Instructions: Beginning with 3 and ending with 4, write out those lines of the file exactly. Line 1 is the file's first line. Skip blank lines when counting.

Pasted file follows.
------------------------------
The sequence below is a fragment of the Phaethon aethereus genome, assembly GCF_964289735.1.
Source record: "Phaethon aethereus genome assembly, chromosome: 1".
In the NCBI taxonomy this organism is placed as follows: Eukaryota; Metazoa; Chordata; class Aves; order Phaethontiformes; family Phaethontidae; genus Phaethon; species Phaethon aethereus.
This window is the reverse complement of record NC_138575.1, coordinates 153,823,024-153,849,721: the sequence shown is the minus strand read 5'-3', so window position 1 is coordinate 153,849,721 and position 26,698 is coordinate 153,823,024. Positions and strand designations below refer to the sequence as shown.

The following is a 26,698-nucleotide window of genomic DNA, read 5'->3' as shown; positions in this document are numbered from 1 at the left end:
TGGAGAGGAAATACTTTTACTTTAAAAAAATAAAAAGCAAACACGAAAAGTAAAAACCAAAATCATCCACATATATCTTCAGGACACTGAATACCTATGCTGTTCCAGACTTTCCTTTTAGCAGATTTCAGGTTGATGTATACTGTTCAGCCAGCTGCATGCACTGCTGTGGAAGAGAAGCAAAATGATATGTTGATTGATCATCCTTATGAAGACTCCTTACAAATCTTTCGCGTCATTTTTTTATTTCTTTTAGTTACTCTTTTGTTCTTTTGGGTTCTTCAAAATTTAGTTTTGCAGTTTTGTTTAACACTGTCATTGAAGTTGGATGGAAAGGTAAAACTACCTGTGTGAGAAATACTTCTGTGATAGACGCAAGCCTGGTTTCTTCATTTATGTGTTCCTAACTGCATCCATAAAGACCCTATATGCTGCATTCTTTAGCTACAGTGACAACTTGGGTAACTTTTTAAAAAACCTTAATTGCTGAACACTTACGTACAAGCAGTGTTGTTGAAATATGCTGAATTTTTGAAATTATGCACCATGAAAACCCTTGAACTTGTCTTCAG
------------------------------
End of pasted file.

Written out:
In the NCBI taxonomy this organism is placed as follows: Eukaryota; Metazoa; Chordata; class Aves; order Phaethontiformes; family Phaethontidae; genus Phaethon; species Phaethon aethereus.
This window is the reverse complement of record NC_138575.1, coordinates 153,823,024-153,849,721: the sequence shown is the minus strand read 5'-3', so window position 1 is coordinate 153,849,721 and position 26,698 is coordinate 153,823,024. Positions and strand designations below refer to the sequence as shown.